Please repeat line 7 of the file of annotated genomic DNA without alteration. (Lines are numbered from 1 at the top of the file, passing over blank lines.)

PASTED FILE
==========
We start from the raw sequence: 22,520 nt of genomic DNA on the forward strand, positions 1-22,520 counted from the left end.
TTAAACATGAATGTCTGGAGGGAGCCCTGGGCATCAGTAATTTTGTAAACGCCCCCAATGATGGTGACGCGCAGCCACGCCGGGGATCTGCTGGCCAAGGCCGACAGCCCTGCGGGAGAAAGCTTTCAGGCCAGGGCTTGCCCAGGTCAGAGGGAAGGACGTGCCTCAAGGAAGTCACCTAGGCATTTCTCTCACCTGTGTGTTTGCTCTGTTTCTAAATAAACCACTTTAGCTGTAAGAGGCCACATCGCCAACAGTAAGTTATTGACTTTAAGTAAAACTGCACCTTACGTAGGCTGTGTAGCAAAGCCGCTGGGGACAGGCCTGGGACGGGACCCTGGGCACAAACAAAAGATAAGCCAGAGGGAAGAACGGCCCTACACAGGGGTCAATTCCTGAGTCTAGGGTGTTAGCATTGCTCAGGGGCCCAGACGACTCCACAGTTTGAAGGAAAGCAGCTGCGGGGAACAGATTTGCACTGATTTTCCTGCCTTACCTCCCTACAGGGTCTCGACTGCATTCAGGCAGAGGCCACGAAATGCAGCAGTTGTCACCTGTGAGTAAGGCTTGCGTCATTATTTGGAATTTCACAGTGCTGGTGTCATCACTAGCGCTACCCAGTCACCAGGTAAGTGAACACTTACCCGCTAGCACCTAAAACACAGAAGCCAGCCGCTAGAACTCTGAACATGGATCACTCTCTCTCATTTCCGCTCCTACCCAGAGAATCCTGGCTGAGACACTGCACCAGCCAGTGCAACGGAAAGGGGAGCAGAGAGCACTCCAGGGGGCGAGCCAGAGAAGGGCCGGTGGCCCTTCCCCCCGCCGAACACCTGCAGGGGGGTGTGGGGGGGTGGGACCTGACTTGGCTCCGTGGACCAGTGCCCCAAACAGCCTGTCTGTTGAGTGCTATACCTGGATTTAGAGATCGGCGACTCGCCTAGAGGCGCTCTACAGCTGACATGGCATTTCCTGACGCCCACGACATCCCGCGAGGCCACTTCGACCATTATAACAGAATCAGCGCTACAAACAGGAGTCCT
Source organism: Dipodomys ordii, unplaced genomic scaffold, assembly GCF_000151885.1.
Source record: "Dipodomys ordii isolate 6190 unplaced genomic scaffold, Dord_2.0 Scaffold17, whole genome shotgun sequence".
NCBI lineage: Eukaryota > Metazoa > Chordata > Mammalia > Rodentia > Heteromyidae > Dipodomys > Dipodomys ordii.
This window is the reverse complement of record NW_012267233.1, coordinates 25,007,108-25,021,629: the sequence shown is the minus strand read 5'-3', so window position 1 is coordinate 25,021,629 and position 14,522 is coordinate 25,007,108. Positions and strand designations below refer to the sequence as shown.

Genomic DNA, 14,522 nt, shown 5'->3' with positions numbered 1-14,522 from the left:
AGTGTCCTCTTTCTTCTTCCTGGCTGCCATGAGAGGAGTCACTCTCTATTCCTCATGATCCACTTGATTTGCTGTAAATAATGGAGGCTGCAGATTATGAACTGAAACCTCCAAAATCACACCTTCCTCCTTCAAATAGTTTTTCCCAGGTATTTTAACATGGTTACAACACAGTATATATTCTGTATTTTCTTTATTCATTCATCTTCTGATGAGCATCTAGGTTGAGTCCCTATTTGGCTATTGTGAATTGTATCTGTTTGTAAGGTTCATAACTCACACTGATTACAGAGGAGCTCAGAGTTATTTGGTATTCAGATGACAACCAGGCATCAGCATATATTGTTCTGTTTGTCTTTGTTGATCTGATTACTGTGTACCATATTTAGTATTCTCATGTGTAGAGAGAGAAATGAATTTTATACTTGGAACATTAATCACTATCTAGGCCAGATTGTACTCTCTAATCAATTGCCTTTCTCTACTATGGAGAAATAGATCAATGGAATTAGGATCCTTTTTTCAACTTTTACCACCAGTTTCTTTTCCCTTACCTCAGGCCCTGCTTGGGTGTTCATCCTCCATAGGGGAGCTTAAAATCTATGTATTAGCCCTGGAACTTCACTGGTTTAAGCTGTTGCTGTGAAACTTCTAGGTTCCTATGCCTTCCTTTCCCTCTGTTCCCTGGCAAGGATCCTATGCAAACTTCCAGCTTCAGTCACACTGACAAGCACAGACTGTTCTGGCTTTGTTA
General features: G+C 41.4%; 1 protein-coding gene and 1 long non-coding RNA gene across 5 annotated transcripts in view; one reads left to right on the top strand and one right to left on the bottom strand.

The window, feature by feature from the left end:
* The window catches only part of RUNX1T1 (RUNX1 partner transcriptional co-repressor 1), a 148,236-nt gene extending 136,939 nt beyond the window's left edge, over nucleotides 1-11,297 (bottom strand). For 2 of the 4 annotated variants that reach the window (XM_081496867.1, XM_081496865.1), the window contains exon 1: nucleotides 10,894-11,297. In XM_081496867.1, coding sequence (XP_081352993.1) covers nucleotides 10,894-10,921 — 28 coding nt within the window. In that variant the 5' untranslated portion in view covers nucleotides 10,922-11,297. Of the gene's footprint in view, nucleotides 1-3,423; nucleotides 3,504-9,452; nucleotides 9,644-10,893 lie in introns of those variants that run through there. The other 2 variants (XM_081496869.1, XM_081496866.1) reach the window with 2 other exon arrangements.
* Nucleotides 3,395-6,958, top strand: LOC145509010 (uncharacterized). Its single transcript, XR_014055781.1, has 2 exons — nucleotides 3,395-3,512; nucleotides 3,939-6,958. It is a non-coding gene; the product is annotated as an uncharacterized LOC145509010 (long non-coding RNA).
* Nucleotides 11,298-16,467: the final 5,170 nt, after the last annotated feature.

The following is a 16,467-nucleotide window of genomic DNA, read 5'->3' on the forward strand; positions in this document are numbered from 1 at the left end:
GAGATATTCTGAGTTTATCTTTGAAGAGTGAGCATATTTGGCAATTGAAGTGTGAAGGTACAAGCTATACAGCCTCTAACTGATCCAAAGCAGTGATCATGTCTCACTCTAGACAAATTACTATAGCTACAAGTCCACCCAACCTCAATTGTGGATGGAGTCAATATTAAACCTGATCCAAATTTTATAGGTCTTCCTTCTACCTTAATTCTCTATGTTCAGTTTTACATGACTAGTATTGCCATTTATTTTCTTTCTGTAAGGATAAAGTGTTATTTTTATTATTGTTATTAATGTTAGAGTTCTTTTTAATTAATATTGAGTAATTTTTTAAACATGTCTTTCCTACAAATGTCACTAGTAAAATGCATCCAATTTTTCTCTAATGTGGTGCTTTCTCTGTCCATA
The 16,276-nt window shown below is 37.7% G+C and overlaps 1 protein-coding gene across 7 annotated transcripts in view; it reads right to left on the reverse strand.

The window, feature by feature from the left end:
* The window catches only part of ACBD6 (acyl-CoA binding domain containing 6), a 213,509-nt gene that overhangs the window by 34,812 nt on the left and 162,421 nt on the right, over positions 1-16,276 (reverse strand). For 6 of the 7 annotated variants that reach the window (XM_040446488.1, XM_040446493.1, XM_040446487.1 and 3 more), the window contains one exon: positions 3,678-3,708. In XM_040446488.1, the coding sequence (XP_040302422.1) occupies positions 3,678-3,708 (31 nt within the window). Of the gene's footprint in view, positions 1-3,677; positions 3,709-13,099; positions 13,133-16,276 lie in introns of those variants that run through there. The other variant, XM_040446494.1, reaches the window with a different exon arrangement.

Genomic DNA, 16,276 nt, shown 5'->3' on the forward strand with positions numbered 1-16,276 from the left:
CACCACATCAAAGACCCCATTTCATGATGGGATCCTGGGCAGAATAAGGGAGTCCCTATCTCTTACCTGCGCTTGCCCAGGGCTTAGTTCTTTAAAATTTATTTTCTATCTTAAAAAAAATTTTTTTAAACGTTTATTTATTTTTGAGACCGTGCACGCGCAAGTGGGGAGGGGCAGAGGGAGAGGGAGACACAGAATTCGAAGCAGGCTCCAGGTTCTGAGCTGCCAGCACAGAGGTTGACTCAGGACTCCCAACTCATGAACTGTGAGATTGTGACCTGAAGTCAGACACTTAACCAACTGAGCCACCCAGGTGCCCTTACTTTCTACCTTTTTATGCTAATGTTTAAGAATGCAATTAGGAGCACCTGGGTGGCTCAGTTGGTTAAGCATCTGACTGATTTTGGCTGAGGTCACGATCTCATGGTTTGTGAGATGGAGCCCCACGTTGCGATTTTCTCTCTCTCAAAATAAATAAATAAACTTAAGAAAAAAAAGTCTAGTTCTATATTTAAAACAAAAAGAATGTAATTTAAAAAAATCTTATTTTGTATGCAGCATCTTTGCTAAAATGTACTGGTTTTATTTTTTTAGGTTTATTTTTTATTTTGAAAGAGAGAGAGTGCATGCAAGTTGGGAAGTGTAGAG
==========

Genomic DNA, 14,522 nt, shown 5'->3' with positions numbered 1-14,522 from the left: